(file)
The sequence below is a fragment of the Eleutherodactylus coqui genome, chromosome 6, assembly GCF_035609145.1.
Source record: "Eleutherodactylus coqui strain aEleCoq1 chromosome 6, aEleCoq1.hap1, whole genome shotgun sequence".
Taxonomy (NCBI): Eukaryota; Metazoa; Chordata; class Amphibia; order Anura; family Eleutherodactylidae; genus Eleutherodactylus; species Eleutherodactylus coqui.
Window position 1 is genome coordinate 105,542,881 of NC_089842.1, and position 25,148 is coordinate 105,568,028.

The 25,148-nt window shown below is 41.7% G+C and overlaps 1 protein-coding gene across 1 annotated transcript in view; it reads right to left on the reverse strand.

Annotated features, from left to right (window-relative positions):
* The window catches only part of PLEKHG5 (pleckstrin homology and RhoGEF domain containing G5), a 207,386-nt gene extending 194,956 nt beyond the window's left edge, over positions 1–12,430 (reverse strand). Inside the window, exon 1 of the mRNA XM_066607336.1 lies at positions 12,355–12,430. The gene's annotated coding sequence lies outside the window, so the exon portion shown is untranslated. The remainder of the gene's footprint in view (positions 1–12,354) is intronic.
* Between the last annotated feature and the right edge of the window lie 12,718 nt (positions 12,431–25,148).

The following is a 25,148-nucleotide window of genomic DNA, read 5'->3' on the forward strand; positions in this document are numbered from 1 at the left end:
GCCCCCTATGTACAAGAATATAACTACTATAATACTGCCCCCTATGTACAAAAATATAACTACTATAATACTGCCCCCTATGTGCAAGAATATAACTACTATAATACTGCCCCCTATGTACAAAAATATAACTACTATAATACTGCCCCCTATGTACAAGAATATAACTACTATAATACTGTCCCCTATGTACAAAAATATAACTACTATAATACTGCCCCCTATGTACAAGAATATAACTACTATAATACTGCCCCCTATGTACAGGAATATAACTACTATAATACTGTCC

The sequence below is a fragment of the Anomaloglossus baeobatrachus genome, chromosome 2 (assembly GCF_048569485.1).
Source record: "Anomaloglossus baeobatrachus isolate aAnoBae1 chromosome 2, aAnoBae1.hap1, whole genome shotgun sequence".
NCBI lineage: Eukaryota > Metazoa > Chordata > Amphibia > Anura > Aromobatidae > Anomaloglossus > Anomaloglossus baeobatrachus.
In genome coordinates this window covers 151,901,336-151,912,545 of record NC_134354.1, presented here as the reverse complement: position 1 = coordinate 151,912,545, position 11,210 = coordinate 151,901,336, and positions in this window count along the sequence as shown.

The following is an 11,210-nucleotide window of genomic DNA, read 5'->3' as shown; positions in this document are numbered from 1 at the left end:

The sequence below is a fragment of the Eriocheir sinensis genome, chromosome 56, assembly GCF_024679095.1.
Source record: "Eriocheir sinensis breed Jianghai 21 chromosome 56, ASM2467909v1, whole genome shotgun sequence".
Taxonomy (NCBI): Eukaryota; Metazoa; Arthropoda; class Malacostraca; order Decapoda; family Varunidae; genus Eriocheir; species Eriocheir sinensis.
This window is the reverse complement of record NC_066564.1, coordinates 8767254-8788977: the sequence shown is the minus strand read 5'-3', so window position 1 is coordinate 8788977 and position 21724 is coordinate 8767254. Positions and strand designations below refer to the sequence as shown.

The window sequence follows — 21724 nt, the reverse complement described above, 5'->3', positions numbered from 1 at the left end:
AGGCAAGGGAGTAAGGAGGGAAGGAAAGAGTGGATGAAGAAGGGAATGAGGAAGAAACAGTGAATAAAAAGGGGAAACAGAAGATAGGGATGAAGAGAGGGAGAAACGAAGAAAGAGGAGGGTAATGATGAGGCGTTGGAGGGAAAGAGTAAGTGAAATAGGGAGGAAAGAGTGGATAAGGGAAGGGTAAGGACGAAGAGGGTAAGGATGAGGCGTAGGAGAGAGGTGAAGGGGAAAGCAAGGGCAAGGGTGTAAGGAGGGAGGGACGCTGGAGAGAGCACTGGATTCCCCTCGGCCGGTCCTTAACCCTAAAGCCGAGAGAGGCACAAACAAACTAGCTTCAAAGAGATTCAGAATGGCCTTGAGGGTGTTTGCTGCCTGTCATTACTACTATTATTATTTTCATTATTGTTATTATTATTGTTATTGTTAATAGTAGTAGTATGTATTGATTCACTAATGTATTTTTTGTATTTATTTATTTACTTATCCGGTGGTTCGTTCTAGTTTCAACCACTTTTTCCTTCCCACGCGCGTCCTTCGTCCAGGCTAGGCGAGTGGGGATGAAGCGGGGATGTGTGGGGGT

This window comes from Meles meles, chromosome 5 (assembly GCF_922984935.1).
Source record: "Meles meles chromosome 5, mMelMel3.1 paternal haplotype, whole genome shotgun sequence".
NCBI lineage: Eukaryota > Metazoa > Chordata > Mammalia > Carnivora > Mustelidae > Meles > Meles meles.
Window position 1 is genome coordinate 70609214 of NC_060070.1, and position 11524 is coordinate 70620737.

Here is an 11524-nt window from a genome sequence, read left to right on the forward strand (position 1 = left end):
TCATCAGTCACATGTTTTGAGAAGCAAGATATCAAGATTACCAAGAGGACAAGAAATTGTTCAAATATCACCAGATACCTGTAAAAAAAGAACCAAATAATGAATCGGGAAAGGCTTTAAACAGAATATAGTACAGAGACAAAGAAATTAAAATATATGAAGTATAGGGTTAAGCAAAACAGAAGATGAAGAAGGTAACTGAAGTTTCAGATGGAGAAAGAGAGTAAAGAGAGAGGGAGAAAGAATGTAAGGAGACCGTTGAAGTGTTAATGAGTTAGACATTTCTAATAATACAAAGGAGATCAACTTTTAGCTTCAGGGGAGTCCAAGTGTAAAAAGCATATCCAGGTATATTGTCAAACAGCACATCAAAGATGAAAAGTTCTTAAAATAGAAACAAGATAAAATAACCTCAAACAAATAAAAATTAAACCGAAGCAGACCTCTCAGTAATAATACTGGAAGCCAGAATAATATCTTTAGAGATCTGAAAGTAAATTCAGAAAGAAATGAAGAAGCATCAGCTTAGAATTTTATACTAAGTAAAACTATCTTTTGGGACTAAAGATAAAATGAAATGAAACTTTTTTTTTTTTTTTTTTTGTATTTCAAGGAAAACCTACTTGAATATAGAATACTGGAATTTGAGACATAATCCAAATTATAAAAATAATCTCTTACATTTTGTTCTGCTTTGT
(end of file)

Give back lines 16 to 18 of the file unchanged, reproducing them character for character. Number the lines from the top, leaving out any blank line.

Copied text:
The sequence below is a fragment of the Eriocheir sinensis genome, chromosome 56, assembly GCF_024679095.1.
Source record: "Eriocheir sinensis breed Jianghai 21 chromosome 56, ASM2467909v1, whole genome shotgun sequence".
Taxonomy (NCBI): Eukaryota; Metazoa; Arthropoda; class Malacostraca; order Decapoda; family Varunidae; genus Eriocheir; species Eriocheir sinensis.